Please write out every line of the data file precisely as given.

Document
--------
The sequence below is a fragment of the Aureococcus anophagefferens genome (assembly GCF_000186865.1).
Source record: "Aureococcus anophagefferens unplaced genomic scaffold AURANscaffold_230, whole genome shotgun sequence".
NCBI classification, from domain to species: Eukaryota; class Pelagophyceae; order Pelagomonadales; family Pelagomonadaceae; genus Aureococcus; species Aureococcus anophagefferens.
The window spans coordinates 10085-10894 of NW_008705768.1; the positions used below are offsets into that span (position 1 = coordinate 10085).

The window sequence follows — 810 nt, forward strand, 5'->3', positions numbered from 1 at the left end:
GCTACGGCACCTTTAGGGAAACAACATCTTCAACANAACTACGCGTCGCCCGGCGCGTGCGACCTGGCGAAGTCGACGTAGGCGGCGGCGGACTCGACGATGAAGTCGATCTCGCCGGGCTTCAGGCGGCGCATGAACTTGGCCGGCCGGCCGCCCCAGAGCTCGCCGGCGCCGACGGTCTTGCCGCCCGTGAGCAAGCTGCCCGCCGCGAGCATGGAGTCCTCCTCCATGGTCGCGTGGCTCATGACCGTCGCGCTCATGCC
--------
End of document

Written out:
The sequence below is a fragment of the Aureococcus anophagefferens genome (assembly GCF_000186865.1).
Source record: "Aureococcus anophagefferens unplaced genomic scaffold AURANscaffold_230, whole genome shotgun sequence".
NCBI classification, from domain to species: Eukaryota; class Pelagophyceae; order Pelagomonadales; family Pelagomonadaceae; genus Aureococcus; species Aureococcus anophagefferens.
The window spans coordinates 10085-10894 of NW_008705768.1; the positions used below are offsets into that span (position 1 = coordinate 10085).

The window sequence follows — 810 nt, forward strand, 5'->3', positions numbered from 1 at the left end:
GCTACGGCACCTTTAGGGAAACAACATCTTCAACANAACTACGCGTCGCCCGGCGCGTGCGACCTGGCGAAGTCGACGTAGGCGGCGGCGGACTCGACGATGAAGTCGATCTCGCCGGGCTTCAGGCGGCGCATGAACTTGGCCGGCCGGCCGCCCCAGAGCTCGCCGGCGCCGACGGTCTTGCCGCCCGTGAGCAAGCTGCCCGCCGCGAGCATGGAGTCCTCCTCCATGGTCGCGTGGCTCATGACCGTCGCGCTCATGCC